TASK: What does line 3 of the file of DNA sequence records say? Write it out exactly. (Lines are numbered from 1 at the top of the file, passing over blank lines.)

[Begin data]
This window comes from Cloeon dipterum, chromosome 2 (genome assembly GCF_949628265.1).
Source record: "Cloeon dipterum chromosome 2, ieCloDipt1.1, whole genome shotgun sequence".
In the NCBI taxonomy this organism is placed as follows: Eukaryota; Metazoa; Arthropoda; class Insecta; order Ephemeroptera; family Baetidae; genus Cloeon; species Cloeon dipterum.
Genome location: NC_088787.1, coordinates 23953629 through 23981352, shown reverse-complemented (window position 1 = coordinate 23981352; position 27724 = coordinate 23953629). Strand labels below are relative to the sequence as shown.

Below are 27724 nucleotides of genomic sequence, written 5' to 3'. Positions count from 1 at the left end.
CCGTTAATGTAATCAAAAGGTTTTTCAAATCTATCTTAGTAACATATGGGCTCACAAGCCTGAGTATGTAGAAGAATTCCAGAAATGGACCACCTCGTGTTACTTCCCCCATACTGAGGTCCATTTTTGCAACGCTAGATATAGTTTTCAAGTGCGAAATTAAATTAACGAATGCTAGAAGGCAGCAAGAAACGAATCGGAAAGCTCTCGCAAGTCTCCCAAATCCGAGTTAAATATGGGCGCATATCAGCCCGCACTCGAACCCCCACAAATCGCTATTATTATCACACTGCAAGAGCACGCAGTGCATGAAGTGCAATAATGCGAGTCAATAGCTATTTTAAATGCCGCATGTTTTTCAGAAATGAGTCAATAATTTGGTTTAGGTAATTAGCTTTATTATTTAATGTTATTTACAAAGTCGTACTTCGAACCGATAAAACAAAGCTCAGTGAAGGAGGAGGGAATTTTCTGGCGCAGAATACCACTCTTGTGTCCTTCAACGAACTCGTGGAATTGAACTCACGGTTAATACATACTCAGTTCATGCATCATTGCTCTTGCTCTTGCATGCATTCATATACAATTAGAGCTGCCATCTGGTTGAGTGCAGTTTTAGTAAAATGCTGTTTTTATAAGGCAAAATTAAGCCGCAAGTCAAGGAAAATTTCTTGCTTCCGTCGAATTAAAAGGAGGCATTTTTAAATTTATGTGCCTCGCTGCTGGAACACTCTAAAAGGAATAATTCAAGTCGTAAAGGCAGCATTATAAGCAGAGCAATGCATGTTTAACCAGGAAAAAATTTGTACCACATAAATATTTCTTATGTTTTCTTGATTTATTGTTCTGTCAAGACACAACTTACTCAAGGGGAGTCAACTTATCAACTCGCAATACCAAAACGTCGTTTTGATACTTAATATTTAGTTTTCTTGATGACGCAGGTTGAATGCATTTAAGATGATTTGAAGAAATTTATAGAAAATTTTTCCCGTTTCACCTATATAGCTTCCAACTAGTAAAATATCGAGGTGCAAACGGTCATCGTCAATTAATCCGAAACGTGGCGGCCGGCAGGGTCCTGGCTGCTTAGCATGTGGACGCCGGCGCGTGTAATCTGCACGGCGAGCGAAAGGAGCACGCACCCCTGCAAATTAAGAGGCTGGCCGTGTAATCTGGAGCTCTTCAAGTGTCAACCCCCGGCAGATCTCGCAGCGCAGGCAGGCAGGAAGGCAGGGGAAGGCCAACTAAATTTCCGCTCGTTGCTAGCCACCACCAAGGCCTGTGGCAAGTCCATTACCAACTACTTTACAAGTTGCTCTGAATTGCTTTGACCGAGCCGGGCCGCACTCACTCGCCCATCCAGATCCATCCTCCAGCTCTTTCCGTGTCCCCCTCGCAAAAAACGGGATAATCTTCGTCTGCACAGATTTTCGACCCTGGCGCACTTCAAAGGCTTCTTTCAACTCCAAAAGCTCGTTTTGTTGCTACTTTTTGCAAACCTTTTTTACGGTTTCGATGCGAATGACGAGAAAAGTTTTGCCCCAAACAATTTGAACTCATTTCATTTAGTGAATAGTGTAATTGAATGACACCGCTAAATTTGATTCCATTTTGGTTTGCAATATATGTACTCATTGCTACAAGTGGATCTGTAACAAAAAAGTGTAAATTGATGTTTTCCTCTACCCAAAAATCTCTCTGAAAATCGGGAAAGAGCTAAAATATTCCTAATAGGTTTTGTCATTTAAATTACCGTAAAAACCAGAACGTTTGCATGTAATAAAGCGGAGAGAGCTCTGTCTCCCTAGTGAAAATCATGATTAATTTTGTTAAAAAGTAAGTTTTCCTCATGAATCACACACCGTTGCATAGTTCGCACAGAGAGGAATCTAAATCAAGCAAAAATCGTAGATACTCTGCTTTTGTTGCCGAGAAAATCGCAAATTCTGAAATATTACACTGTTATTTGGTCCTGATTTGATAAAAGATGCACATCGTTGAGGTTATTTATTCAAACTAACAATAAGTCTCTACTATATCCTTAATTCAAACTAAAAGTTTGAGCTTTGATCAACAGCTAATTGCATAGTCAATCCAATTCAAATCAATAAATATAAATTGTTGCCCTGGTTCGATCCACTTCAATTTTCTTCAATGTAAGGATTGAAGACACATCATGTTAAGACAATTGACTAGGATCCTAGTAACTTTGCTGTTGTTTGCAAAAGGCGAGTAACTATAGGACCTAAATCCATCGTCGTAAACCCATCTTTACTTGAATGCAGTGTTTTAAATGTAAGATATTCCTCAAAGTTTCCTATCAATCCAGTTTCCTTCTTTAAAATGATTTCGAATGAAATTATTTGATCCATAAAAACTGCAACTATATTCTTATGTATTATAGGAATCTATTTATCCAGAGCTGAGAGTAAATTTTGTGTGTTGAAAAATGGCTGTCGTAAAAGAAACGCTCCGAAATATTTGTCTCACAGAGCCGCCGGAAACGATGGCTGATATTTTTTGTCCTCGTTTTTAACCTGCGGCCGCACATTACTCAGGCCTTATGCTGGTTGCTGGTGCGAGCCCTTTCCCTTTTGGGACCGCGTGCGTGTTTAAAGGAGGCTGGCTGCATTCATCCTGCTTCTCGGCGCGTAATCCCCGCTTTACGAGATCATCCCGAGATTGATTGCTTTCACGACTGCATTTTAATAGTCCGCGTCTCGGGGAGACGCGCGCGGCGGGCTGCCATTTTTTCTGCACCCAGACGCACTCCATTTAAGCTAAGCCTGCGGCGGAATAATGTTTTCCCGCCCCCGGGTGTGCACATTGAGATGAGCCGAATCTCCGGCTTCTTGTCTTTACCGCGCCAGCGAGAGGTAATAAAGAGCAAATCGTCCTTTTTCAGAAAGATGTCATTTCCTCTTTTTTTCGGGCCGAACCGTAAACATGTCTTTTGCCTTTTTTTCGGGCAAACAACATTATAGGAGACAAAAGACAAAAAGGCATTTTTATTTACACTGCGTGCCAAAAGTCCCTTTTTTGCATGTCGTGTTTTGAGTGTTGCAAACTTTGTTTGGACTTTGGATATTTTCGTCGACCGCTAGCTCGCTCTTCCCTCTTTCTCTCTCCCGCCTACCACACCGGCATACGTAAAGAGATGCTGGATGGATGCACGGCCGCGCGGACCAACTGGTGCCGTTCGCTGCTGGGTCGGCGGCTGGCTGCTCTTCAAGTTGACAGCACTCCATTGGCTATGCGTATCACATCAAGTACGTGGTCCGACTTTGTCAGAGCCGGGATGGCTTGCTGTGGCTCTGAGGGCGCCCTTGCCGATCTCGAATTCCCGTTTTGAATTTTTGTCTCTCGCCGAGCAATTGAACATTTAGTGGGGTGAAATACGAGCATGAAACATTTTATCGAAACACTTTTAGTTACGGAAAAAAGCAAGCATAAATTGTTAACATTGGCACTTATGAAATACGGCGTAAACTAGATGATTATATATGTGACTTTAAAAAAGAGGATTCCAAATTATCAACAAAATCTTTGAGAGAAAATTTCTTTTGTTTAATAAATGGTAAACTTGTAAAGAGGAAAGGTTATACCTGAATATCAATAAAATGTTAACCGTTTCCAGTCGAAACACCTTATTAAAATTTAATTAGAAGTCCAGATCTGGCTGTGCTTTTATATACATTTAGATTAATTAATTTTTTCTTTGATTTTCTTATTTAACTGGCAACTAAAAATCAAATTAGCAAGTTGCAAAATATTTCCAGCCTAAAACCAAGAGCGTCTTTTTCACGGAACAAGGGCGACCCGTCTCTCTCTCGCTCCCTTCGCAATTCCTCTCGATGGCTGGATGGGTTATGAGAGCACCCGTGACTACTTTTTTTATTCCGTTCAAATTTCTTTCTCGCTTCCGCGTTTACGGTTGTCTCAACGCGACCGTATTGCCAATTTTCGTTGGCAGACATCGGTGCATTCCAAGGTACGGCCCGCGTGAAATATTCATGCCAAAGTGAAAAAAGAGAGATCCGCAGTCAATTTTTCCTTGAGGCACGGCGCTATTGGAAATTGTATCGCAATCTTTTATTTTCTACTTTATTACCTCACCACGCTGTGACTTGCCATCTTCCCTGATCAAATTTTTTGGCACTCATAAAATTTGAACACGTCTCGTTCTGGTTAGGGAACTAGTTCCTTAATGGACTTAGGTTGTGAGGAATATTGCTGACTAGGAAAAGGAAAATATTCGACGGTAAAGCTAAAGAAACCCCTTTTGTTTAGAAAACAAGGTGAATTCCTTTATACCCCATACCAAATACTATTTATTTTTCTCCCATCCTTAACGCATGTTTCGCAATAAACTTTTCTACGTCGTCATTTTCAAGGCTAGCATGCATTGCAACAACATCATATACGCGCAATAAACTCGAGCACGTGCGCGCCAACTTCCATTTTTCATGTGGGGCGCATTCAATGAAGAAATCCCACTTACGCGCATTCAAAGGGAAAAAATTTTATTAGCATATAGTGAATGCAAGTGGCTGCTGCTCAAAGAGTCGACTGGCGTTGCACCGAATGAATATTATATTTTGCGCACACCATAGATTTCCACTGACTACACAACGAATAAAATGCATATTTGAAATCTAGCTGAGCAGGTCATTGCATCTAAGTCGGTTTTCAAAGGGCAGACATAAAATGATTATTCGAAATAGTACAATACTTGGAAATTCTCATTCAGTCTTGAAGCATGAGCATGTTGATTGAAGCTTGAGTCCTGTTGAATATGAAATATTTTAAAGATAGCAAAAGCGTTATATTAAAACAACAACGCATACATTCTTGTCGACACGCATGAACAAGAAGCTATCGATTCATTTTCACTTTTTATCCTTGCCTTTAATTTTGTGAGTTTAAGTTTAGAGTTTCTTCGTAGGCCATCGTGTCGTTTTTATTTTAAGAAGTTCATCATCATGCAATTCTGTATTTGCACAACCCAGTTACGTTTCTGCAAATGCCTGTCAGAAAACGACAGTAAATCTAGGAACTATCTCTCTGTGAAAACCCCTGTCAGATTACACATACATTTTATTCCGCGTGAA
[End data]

In the NCBI taxonomy this organism is placed as follows: Eukaryota; Metazoa; Arthropoda; class Insecta; order Ephemeroptera; family Baetidae; genus Cloeon; species Cloeon dipterum.